Many people are being forced to depend on the ‘Bank of family’ in order to step onto the property ladder due to the cost of housing. – uncovered by new data from Legal & General and the Centre for Economics and Business Research.  

Research shows that these recipients receive varying amounts depending on where they live rather than the cost of the house. Those from the east of England are gaining the most support with the average being around £32,100 whereas those in the west midlands are receiving £19,800 on average. 

Gifts from the ‘Bank of family’ is also dependent on the area in which the individuals live in e.g. rural or urban areas, families of those who are purchasing urban homes were twice as expected to support them as those purchasing homes in rural areas.  

Homeowners purchasing properties in towns and cities are more likely to lean on the bank of family, houses in these areas are typically more expensive due to location therefore they need to borrow more. In 2023 families were estimated to have gifted around £5.7 billion towards urban homes equating to 70% of the ‘bank of family’ equating to £82bn worth of housing in 2023 alone.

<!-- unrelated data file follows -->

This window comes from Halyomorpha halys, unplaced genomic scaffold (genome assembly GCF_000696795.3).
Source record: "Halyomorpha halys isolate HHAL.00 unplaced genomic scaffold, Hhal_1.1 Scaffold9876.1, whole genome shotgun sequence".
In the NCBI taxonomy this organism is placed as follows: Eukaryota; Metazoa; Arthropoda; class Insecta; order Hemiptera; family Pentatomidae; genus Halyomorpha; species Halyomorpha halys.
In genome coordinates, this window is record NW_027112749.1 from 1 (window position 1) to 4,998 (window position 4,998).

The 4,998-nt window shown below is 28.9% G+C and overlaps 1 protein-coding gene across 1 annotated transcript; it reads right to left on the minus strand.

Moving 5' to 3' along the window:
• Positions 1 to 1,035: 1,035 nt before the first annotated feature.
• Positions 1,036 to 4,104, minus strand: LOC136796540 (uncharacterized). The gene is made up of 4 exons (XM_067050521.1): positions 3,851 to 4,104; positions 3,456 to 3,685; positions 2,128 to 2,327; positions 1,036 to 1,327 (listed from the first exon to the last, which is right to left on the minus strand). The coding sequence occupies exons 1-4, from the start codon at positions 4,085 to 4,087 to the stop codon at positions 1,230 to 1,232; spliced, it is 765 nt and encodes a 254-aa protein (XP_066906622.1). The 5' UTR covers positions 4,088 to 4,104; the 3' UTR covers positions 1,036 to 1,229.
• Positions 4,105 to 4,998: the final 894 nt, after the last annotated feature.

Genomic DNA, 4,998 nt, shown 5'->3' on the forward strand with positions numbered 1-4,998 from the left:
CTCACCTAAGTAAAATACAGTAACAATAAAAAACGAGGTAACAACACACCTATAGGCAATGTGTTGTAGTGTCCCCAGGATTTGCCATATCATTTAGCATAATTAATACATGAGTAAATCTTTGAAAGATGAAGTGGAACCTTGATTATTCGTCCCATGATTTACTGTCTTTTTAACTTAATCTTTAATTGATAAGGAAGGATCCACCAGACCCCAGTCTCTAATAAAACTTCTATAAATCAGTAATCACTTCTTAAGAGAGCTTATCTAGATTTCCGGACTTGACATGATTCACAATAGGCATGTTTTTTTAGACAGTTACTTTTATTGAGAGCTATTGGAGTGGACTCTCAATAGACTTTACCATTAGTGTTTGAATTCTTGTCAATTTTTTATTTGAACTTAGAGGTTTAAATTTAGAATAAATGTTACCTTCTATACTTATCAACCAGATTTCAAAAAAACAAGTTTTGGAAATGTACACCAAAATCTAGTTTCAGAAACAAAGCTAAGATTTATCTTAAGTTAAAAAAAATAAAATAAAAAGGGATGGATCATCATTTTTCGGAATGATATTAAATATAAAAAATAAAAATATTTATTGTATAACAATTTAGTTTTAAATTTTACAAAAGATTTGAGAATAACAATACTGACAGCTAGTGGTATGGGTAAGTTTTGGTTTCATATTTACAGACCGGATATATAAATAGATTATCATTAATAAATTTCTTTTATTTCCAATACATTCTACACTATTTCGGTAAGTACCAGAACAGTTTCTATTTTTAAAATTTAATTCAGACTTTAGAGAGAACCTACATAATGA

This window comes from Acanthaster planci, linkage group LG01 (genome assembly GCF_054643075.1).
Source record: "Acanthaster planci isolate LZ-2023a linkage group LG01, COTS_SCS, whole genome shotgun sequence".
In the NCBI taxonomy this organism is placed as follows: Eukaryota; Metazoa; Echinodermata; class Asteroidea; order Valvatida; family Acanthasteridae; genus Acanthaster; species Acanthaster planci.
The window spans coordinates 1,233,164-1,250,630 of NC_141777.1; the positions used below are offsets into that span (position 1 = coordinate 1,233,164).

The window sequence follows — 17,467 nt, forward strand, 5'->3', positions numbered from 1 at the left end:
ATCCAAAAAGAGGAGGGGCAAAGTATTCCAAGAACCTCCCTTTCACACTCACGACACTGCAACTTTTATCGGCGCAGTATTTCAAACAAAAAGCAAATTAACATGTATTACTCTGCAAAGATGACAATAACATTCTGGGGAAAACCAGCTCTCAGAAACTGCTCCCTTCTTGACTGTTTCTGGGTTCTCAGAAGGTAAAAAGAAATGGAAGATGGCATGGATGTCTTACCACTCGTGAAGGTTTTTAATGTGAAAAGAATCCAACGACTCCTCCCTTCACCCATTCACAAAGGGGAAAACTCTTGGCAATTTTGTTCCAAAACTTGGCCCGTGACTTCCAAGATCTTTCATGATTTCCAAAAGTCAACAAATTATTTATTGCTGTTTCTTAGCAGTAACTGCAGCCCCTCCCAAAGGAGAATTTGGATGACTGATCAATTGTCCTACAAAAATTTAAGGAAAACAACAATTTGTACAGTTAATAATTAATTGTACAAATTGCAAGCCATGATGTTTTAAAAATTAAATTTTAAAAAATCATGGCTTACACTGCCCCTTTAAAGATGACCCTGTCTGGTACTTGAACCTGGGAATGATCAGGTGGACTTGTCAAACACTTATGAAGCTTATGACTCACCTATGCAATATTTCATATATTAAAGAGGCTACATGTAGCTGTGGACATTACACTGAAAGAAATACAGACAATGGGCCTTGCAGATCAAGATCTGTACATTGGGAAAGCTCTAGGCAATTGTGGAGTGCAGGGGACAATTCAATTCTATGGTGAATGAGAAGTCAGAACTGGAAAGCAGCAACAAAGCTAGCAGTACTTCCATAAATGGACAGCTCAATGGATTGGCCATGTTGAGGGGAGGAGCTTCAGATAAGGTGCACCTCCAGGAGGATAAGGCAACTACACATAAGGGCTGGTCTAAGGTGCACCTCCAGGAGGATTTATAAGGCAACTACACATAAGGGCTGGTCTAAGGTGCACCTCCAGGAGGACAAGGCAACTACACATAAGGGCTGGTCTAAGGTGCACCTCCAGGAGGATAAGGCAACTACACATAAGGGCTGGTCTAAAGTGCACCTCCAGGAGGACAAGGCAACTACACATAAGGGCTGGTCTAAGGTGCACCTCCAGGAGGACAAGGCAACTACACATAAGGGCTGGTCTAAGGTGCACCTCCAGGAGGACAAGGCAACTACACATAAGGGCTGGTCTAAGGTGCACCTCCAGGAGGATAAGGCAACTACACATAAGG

Buyers in London are more likely to receive financial aid from family, research shows that the Bank of family supported two-thirds of recent buyers in London which is more than double the north west at 36% as the runner-up. This is possibly due to the price of an average house in London being nearly double the average price of a house elsewhere (534,000 versus £286,005).  

However, there isn’t always a direct correlation between house prices and the size of a bank of family gift, those from the east of England have the highest amounts of money received from family towards homeowners at £32,100 which is even higher than London.  

“Up and down the country, the Bank of family is making significant financial sacrifices to help family members onto the housing ladder. Support is concentrated in urban and southern areas, where house prices are the highest, but is prevalent across the UK. While a brilliant lifeline for those able to draw on it, many people will not have access to such generosity and this widespread support is indicative of deep, underlying affordability issues affecting the UK.”- Kevin Roberts, managing director and legal mortgage services. 


Our blogs and articles are correct at the time of writing.
These have been created for marketing purposes only and should not be considered as legal advice.